A Century of Quantum Revolution

Dr. Sanjeev Kumar Varshney Advisor and Head, International Cooperation, Department of Science & Technology, Government of India. Dr. Punit Kumar Associate Professor, Department of Physics, University of Lucknow

2023-12-02 16:42:39

Credit: pixabay.com

Credit: pixabay.com

The natural phenomena have been a subject of interest for both the scientist and philosophers for the past many centuries. Till the first quarter of the 20th century, the thought was based on principles of Classical Physics, a concept tracing its origin to the French philosopher Rene Descartes, who considered the universe as a clockwork machine moving onwards to eternity.

As per this school of thought, the future is fully predictable and all phenomena can be described precisely by the laws of classical physics. The first decades of the 20th century witnessed the advent of a new approach to physics theory called the quantum mechanics. Classical Physics is successful in explaining the macroscopic phenomena, but fail at microscopic level or in other words the atomic scale. Alternatively, we can say that the reality of the world is not what we gather through our senses. In the backdrop of every object, we sense there is another shadow world of uncertainty and potentiality which is quite different in orientation. The transition between the macro and micro world and how the microscopic theory emerges from the microscopic is a puzzle for philosophers and physicists. The theory explaining the microworld is the quantum mechanics and is one of the most successful theories ever created and has revolutionarised the perception of the world. In spite of being successful in picturising the microworld, the theory has some baffling points as Feynman once remarked that nobody can understand the quantum mechanics completely. Similar remark was made by Steven Weinberg by saying that there is no satisfactory interpretation of quantum mechanics.

In classical theory or Newtonian physics, the properties of particle or system can be explained to a great precision and this uses position and momentum to describe the state of system. The evolution of the system is governed by its trajectory which can be traced if the initial conditions are known. From these initial conditions, the position and momentum of all the particles in the system or rather in the universe can be predicted to a high degree of accuracy. Thus, classical theory talks in terms of objective reality and is quite independent of human observers. This predictable nature of classical theory lead to determinism that alongwith the Newtonian mechanics and the European philosophers dominated the philosophy until the upcoming of the quantum concepts.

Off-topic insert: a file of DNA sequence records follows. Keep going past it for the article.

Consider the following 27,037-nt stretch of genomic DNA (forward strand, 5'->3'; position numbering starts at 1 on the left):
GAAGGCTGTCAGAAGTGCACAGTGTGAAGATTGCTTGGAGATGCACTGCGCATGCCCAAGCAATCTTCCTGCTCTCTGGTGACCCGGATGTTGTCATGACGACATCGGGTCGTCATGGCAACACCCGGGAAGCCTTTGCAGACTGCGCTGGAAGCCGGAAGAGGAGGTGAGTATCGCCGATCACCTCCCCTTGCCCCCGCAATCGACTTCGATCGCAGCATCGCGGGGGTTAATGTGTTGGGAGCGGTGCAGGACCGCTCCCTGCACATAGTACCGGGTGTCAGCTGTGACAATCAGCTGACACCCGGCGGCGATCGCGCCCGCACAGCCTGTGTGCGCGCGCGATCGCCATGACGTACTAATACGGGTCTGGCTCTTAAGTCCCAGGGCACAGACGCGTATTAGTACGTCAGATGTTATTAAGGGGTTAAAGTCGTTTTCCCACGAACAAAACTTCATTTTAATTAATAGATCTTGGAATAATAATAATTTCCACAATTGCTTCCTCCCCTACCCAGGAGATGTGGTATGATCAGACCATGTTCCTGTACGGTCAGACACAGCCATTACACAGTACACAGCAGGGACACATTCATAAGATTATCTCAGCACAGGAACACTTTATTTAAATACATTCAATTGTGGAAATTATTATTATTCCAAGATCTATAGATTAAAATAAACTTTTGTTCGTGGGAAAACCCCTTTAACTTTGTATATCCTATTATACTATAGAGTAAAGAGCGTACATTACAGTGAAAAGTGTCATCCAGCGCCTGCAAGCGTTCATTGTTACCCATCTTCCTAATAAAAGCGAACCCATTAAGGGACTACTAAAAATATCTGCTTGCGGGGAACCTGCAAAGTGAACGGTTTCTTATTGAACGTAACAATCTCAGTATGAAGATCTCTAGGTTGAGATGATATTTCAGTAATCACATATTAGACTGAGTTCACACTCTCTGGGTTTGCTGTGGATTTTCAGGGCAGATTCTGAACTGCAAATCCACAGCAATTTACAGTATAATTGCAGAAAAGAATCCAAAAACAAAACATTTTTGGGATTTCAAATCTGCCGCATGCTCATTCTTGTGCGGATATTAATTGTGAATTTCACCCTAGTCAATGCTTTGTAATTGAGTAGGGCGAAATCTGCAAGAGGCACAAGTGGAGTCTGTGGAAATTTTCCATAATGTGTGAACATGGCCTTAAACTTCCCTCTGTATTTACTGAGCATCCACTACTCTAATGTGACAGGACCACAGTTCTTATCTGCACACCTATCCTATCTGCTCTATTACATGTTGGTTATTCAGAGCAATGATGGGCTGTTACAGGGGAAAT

As per the common belief, there must be a cause to every phenomena observed and on this pillar the structure of classical physics was built. The classical physics predicts the experiment results and universe is like a mindless machine. The classical concept promoted the materialistic way of living with no room for emotions and aspirations. The Indian philosophy of Karma where every event is predetermined and destined closely resembles the classical concepts.

Where the classical concepts failed ?

  1. Black body radiation - classical physics was not successful in explaining the spectrum of blood body radiation which was commonly called as UV catastrophe. There was disagreement between the theory and the experiment. According to the classical theory the frequency of light increases as the radiant energy density approaches infinity, which is contradictory to the experimental observations where the radiant energy decreases as the frequency increases in the UV spectrum.

Max Planck in 1900 was successful in explaining the black body radiation through  his relation. While establishing his relation, Planck assumed that the energy of oscillators is quantized. This assumption of quantization of energy was a revolutionary idea that laid the foundation of the new concepts of quantum physics.